Researchers at EMBL's European Bioinformatics Institute and the Wellcome Sanger Institute have identified almost 2000 bacterial species living in the human gut. These species are yet to be cultured in the lab. The team used a range of computational methods to analyse samples from individuals worldwide.
The results, published in the journal Nature, highlight that although researchers are possibly getting closer to creating a comprehensive list of the commonly found microbes in the North American and European gut, there is a significant lack of data from other regions of the world.
The human gut is home to many species of microbes, collectively referred to as the gut microbiota. Despite extensive studies in the field, researchers are still working on identifying the individual microbial species that live in our guts and understanding what roles they play in human health.
There are many reasons why some microbial species that are part of the gut microbiota have remained unknown for so long, such as a low abundance in the gut or an inability to survive outside it. By using computational methods, researchers were able to reconstruct the genomes of these bacteria.
"Computational methods allow us to understand bacteria that we cannot yet culture in the lab. Using metagenomics to reconstruct bacterial genomes is a bit like reconstructing hundreds of puzzles after mixing all the pieces together, without knowing what the final image is meant to look like, and after completely removing a few pieces from the mix just to make it that bit harder," says Rob Finn, Group Leader at EMBL-EBI. "Researchers are now at a stage where they can use a range of computational tools to complement and sometimes guide lab work, in order to uncover new insights into the human gut."
The research highlighted how the composition of gut bacteria differs around the world, and how important it is for the samples that we study to reflect this diversity.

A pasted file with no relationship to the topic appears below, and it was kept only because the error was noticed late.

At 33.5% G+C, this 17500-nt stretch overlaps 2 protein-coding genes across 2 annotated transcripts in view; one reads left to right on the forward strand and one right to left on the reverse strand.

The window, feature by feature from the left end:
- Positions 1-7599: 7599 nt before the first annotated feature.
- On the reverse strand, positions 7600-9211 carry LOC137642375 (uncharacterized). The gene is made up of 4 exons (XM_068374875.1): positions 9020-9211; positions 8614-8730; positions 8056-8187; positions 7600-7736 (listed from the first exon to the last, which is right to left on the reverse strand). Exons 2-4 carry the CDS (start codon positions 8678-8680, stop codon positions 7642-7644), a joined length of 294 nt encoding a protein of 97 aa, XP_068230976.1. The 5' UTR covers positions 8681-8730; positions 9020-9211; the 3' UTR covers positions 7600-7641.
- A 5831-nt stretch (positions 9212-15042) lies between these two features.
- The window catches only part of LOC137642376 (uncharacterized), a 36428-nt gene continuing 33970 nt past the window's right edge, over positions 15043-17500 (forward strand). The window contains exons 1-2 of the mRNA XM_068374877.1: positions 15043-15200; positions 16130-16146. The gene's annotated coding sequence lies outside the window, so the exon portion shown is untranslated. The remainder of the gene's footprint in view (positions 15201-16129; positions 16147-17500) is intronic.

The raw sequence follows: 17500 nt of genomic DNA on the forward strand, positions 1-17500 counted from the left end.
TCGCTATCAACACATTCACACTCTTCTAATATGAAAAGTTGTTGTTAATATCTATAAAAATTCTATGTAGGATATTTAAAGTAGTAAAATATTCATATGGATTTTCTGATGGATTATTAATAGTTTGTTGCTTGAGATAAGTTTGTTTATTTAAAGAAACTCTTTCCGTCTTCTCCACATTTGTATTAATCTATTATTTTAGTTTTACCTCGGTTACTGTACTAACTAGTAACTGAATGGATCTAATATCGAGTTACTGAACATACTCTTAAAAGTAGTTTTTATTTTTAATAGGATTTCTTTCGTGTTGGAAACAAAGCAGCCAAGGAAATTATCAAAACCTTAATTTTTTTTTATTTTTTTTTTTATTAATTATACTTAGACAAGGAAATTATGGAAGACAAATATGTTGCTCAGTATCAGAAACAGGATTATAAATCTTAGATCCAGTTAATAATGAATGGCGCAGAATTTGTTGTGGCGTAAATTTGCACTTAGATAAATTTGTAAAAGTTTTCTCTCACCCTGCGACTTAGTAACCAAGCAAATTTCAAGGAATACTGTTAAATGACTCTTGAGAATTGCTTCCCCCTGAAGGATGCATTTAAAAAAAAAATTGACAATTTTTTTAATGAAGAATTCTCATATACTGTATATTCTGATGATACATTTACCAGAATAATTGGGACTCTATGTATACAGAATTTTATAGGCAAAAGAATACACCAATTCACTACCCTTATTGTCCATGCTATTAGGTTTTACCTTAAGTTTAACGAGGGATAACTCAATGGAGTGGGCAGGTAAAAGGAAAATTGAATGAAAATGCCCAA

"We are seeing a lot of the same bacterial species crop up in the data from European and North American populations," continues Finn. "However, the few South American and African datasets we had access to for this study revealed significant diversity not present in the former populations. This suggests that collecting data from underrepresented populations is essential if we want to achieve a truly comprehensive picture of the composition of the human gut."
Blueprint of the human gut
"Computational methods allow us to get an idea of the many bacterial species that live in the human gut, how they evolved and what kind of roles they may play within their microbial community," says Alexandre Almeida, Postdoctoral Fellow at EMBL-EBI and the Wellcome Sanger Institute. "In this study, we leveraged the most comprehensive public databases of gastrointestinal bacteria to identify bacterial species that have not been seen before. The analysis methods we used are highly reproducible and can be applied to larger, more diverse datasets in the future, enabling further discovery."
"Research such as this is helping us create a so-called blueprint of the human gut, which in the future could help us understand human health and disease better and could even guide diagnosis and treatment of gastrointestinal diseases," concludes Trevor Lawley, Group Leader at the Wellcome Sanger Institute.